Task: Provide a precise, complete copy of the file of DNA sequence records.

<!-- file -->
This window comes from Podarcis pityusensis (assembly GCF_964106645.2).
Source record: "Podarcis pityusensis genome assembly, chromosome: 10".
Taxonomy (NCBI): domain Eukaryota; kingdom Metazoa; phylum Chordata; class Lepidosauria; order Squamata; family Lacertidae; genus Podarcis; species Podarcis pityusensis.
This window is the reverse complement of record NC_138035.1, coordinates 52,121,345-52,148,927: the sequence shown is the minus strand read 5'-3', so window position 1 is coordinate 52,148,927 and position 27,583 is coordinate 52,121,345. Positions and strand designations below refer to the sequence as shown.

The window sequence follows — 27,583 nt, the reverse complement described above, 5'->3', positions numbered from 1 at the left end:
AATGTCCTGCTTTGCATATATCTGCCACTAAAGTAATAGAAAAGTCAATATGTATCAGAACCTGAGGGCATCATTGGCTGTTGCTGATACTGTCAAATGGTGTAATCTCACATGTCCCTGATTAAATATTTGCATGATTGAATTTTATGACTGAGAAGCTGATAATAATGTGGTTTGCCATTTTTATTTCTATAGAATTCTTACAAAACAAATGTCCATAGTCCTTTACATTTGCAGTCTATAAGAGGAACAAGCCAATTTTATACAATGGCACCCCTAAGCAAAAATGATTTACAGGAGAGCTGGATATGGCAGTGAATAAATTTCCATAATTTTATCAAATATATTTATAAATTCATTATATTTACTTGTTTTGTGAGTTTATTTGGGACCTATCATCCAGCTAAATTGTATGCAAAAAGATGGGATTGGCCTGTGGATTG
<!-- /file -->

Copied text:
This window comes from Podarcis pityusensis (assembly GCF_964106645.2).
Source record: "Podarcis pityusensis genome assembly, chromosome: 10".
Taxonomy (NCBI): domain Eukaryota; kingdom Metazoa; phylum Chordata; class Lepidosauria; order Squamata; family Lacertidae; genus Podarcis; species Podarcis pityusensis.
This window is the reverse complement of record NC_138035.1, coordinates 52,121,345-52,148,927: the sequence shown is the minus strand read 5'-3', so window position 1 is coordinate 52,148,927 and position 27,583 is coordinate 52,121,345. Positions and strand designations below refer to the sequence as shown.

The window sequence follows — 27,583 nt, the reverse complement described above, 5'->3', positions numbered from 1 at the left end:
AATGTCCTGCTTTGCATATATCTGCCACTAAAGTAATAGAAAAGTCAATATGTATCAGAACCTGAGGGCATCATTGGCTGTTGCTGATACTGTCAAATGGTGTAATCTCACATGTCCCTGATTAAATATTTGCATGATTGAATTTTATGACTGAGAAGCTGATAATAATGTGGTTTGCCATTTTTATTTCTATAGAATTCTTACAAAACAAATGTCCATAGTCCTTTACATTTGCAGTCTATAAGAGGAACAAGCCAATTTTATACAATGGCACCCCTAAGCAAAAATGATTTACAGGAGAGCTGGATATGGCAGTGAATAAATTTCCATAATTTTATCAAATATATTTATAAATTCATTATATTTACTTGTTTTGTGAGTTTATTTGGGACCTATCATCCAGCTAAATTGTATGCAAAAAGATGGGATTGGCCTGTGGATTG